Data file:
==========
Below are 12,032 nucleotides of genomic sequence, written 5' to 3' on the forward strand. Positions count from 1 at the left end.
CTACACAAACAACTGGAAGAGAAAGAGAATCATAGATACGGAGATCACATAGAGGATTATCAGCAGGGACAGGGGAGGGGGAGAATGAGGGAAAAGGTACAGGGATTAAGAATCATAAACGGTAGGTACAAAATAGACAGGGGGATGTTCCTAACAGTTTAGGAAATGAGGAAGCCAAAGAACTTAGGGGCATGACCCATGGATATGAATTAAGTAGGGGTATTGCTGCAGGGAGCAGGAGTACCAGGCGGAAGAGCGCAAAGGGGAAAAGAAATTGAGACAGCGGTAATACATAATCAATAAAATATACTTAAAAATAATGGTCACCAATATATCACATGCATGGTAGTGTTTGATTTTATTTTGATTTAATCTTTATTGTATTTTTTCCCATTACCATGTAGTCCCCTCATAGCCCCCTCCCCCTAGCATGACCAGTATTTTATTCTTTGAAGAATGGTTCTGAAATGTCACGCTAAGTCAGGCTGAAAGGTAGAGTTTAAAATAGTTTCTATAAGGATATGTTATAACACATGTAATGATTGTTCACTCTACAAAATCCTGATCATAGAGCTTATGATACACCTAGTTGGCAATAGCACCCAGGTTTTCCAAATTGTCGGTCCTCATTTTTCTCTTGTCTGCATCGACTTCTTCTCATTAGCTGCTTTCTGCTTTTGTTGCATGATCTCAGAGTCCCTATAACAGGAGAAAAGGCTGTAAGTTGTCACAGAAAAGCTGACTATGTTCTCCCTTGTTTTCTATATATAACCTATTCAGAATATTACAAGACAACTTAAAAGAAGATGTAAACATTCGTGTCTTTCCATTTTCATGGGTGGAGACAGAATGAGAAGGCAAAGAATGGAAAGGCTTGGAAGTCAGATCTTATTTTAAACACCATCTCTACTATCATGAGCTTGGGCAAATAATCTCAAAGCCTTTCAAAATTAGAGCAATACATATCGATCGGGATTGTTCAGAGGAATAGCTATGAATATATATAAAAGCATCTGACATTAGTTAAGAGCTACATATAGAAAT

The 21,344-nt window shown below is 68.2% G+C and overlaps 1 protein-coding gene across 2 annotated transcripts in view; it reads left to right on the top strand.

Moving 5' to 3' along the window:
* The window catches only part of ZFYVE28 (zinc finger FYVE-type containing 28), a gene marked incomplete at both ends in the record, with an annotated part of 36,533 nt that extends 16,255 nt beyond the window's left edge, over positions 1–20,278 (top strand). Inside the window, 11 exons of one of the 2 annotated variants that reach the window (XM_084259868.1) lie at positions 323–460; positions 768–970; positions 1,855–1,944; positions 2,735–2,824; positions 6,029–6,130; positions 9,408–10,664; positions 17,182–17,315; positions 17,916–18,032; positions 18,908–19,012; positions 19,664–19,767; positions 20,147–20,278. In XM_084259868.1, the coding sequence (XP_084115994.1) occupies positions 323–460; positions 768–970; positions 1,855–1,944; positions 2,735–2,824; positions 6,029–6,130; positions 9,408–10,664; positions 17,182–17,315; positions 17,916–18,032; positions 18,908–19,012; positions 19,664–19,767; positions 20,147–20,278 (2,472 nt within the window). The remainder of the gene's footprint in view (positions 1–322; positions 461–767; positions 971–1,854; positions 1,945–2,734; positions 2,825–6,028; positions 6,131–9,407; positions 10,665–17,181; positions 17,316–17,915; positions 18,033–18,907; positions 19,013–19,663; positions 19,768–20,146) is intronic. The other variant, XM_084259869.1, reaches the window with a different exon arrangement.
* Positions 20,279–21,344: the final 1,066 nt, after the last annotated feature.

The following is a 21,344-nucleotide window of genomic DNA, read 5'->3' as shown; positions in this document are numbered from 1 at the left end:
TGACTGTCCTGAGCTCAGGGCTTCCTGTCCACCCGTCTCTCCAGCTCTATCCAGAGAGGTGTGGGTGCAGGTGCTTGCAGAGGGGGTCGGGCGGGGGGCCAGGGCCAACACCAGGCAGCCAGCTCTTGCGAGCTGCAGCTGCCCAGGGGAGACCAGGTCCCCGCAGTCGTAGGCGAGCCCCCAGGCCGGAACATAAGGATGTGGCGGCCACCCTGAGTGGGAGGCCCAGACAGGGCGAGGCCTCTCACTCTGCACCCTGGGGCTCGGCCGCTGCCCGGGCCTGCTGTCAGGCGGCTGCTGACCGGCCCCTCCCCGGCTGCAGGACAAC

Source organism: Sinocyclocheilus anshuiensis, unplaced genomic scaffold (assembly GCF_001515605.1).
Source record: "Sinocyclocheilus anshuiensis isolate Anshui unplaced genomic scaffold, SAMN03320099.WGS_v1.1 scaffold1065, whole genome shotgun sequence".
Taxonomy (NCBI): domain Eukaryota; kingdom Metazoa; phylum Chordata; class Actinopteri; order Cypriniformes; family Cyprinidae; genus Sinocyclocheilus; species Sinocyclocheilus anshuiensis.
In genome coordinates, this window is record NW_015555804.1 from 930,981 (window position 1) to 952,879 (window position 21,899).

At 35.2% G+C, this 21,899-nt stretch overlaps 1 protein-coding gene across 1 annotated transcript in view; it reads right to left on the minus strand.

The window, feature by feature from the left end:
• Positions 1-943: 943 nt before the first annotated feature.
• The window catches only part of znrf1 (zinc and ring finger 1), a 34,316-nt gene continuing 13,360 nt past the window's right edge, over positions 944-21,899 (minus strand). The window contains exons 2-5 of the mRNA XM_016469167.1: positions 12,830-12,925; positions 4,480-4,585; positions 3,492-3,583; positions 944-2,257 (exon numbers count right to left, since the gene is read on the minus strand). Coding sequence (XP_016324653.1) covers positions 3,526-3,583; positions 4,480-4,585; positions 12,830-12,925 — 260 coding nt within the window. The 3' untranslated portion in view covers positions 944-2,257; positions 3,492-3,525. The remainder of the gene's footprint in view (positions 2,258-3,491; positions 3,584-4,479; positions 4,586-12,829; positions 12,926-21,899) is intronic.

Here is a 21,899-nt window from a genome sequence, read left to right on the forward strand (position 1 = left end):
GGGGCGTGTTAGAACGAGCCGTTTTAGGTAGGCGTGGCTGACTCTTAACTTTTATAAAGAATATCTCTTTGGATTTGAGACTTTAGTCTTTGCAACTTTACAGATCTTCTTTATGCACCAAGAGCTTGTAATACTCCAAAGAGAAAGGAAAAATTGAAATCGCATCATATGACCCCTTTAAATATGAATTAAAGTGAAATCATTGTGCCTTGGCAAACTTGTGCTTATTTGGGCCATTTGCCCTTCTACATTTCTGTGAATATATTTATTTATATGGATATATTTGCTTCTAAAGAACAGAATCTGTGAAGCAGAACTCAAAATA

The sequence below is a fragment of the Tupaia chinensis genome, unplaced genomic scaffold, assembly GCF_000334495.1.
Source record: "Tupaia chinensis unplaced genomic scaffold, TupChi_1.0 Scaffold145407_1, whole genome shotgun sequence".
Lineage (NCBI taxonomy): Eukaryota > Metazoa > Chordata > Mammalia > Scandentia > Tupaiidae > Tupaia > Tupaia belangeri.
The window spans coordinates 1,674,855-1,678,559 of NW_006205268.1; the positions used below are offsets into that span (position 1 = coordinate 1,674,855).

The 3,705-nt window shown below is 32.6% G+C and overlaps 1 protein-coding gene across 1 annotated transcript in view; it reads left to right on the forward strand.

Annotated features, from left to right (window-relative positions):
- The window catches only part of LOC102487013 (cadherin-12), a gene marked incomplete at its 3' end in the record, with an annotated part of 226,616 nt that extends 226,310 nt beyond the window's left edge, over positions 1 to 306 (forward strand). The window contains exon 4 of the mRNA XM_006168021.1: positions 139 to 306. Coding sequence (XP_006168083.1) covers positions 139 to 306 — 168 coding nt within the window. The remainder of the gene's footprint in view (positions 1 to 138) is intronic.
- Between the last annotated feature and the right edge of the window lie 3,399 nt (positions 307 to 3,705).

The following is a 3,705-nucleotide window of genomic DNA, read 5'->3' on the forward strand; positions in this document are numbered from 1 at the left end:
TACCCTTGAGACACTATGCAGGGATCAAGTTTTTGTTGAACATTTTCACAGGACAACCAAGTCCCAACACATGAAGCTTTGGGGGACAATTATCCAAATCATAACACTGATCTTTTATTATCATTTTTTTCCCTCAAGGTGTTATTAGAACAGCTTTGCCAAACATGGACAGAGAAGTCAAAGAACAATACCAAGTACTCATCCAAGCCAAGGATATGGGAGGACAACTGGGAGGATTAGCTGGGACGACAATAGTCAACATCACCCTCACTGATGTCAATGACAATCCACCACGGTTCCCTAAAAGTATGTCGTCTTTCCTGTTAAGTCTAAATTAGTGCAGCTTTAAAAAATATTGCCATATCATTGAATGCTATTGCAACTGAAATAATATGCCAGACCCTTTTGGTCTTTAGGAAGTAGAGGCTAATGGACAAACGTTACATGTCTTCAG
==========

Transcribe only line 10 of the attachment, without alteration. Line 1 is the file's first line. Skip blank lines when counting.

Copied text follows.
Source record: "Sinocyclocheilus anshuiensis isolate Anshui unplaced genomic scaffold, SAMN03320099.WGS_v1.1 scaffold1065, whole genome shotgun sequence".